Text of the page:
ChatGPT - How Long Till They Realize I’m a Robot?

I tried it first on December 2nd... ...and slowly the meaning of it started to sink in. It's January 1st and as the new year begins, my future has never felt so hazy. It helps me write code. At my new company I'm writing golang, which is new for me, and one day on a whim I think "hmmm maybe ChatGPT will give me some ideas about the library I need to use." Lo-and-behold it knew the library. It wrote example code. It explained each section in just enough detail. I'm excited....It assists my users. I got a question about Dockerfiles in my teams oncall channel. "Hmmm I don't know the answer to this either"....ChatGPT did. It knew the commands to run. It knew details of how it worked. It explained it better and faster than I could have. Now I'm nervous....It writes my code for me. Now I'm hearing how great Github Copilot is - and it's built by OpenAI too...ok I guess I should give it a shot. I install it, and within minutes it'

Grow Your Career, Be A Senior Engineer

My personal experience with navigating a career in software engineering has been dotted by fits and starts.  9 years into my professional life I can look back and see what worked, what didn't, and why.  I want to share that knowledge so other young engineers can do more with their first 9 years than I did.  Plus it's just fun to reminisce and will help me visualize the next steps in my career.

To be clear, the north star goal in my career is and has always been to learn and grow towards more positive impact on those I serve.  If you have the same or a similar goal, this article will be useful.

I wrote up a simple formula which I think can help any aspiring engineers out there.  It can be used as a template for a career plan.  When you're thinking about how to get to the next level, make sure you're putting equal emphasis on all these categories.

1.) ACTION from you, despite imperfect information
2.) COWORKERS whom you respect
3.) MENTOR(s) invested in your growth and success

1 is the only absolute essential in this formula.  Nothing happens without it.
2 and 3 will mean nothing without 1, but the presence of 2 and 3 will magnify 1.
3 is easier to find if you already have 2.


Action entails the time and effort you put in to improving the skills you use to do your job.  Action must happen at work, as you do your job every day, and also outside of work when you 'Sharpen the Saw'.  If you receive feedback from your manager that you need to do a better job to communicate your designs, your Action could be to do a presentation on them during a team meeting.  If you feel you need to improve your C++ skills, your Action might be to join a weekend C++ class.

Action is the category you'll spend the most effort in - this category requires nothing else, but with information/feedback from high quality coworkers and mentors, the Actions you choose will be better targeted and personalized for your own growth.  There is no substitute for Action - even with the best coworkers and mentors, you will get nowhere without it.


You're the average of the 5 people you spend the most time with.  If you're like most people, those 5 are likely to include at least a couple of Coworkers.  Coworkers shape the way you think about problems you're solving.  They influence how you frame the questions you ask, before you've even thought about asking them.  Quality coworkers will get to know you, make you feel welcome and then, most importantly, give you clear, actionable feedback.  This feedback becomes more and more valuable over time as you start to see patterns in your own behavior.  Over time, your strengths become clearer and clearer and your weaknesses too.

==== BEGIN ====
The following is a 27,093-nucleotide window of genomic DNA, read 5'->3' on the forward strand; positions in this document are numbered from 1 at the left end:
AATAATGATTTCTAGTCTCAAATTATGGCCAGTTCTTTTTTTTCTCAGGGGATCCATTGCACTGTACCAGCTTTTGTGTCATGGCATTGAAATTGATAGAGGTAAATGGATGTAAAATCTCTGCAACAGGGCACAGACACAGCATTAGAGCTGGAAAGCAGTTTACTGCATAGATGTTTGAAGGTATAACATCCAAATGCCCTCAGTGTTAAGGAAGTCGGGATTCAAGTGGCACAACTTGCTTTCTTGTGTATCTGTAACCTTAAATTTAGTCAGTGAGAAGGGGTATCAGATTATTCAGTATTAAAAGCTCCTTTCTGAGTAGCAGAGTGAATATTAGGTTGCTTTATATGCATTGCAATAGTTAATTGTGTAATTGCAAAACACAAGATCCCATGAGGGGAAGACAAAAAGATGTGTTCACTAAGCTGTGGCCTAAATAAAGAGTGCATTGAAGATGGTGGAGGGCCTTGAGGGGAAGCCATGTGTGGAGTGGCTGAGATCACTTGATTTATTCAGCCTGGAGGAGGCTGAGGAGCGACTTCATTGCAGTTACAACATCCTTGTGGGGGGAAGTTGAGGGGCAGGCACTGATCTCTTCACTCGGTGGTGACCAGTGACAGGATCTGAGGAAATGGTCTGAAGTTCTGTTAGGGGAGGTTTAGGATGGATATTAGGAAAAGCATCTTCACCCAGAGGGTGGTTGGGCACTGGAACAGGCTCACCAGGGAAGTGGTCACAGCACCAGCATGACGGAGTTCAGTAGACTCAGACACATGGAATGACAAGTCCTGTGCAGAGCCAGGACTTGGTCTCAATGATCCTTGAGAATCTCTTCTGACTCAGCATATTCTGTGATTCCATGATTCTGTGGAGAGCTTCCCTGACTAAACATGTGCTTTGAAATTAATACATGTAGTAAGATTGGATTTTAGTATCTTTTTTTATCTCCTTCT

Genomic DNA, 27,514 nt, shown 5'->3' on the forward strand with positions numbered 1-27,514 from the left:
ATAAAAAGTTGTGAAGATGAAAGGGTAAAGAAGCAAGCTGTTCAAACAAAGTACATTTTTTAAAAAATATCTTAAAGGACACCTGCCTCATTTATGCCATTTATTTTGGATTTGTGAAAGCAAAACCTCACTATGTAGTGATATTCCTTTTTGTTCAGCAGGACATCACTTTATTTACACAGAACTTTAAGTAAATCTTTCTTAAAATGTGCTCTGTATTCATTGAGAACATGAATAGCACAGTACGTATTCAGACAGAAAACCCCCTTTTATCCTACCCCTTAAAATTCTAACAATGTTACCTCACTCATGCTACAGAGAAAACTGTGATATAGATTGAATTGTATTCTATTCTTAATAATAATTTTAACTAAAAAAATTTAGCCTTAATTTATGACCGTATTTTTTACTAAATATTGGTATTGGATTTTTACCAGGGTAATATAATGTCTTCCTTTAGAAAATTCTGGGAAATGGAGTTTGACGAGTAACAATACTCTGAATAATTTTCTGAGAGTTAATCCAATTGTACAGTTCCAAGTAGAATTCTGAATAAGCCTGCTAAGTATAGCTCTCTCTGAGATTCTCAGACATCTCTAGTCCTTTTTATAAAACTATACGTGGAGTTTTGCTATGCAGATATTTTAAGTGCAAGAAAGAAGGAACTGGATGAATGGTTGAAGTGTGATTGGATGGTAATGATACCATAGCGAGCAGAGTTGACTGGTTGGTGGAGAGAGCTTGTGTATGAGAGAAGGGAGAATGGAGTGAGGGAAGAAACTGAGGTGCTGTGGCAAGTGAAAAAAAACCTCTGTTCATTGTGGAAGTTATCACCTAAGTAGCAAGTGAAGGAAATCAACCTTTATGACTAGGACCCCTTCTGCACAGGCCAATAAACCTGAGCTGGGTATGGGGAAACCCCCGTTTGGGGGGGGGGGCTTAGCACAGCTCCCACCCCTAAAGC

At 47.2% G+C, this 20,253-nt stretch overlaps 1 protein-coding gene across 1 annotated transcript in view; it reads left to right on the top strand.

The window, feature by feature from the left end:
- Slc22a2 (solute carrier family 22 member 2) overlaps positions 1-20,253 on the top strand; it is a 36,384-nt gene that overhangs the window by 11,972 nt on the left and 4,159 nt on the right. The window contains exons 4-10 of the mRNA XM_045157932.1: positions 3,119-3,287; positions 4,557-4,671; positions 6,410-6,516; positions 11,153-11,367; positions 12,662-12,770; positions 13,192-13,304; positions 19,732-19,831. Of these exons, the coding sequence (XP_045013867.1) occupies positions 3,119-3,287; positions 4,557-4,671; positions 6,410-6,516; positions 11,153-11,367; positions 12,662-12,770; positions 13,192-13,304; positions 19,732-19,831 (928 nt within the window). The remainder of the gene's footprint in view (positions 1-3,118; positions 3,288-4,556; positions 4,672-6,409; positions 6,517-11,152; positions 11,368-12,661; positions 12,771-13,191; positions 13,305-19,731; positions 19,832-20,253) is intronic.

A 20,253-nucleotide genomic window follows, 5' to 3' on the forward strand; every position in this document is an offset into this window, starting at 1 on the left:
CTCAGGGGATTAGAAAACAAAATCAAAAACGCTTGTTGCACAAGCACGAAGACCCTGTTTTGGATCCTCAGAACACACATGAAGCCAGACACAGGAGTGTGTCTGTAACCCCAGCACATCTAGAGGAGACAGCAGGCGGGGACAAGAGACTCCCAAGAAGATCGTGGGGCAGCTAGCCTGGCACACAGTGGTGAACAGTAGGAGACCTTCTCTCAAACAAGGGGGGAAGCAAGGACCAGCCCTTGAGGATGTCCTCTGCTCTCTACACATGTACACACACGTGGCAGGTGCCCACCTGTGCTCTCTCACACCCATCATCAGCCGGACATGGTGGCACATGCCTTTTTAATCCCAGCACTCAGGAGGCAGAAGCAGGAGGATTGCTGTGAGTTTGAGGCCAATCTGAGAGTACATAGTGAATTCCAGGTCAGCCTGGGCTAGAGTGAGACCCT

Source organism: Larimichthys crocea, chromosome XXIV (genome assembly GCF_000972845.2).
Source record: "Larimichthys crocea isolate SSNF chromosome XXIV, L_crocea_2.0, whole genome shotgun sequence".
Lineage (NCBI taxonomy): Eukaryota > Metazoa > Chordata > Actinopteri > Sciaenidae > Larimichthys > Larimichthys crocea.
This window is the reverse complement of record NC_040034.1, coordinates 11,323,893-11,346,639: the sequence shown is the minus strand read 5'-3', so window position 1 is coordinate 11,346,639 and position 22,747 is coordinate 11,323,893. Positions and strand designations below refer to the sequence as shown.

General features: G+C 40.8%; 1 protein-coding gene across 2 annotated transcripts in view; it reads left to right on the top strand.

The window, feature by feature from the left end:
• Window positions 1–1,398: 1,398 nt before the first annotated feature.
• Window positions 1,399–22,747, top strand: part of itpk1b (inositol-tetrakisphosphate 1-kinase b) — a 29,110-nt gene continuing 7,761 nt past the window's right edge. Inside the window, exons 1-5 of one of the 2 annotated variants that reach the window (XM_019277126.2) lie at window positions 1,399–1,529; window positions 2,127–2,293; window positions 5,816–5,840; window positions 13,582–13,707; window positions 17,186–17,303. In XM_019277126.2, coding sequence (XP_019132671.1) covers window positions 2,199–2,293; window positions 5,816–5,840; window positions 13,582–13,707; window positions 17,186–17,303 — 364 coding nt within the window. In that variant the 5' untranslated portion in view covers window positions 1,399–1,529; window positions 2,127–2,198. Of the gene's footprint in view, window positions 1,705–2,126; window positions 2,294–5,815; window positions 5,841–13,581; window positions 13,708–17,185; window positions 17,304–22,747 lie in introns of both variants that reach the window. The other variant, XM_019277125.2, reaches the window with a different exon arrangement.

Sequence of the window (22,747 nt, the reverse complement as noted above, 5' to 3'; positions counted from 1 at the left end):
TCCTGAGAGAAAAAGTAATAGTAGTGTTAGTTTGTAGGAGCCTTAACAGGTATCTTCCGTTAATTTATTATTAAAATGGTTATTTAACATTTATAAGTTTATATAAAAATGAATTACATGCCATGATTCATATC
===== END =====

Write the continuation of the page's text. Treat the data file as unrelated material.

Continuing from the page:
This category isn't something you 'do'.  It's something you assess over time, and decide to change if/when you need to.  By staying on a team where you don't feel growth and where you're not becoming more valuable to your customers (the people you serve) over time, you are sacrificing the multiplicative effect that good coworkers can have on your Actions over time.  Do yourself a favor and assess whether you're on the right team every 6 months or so.


Your coworkers give real time feedback, but because they work with you every day often on the same goals, they aren't strongly incentivized to help you grow in your career.  That's where Mentors come in.  Mentors help you build the muscle of looking at your career from a wider view and asking larger questions.  They also can connect you with opportunities outside what you currently have.  A Mentor must be someone you greatly respect because they need to be able to influence you to make changes and take action while at the same time making you feel optimistic and excited about your career.  You also need to find someone with more experience and who has a similar career path to what you're hoping to achieve.  If you do that, you'll have incites from your future self and you'll be able to make progress to becoming that person sooner.

A lot of times, Mentorships are formed organically - perhaps from a former coworker.  This may be because you've already built rapport with the person, but it also might be because they understand the challenges you face and know how to help.  In any case, Mentors can be very hard to find for some, so don't feel worried if you get time from them rarely - the bits you get can still be quite valuable.

This category is another one that you don't 'do', but instead you'll have to be on the lookout for good mentors and put yourself in settings where you're more likely to meet them - conventions, meetups, even events your company holds for networking.  It's not that you put a great deal of time into it, but instead just maintain good relationships with those you meet who have aspects of a career you want to emulate.


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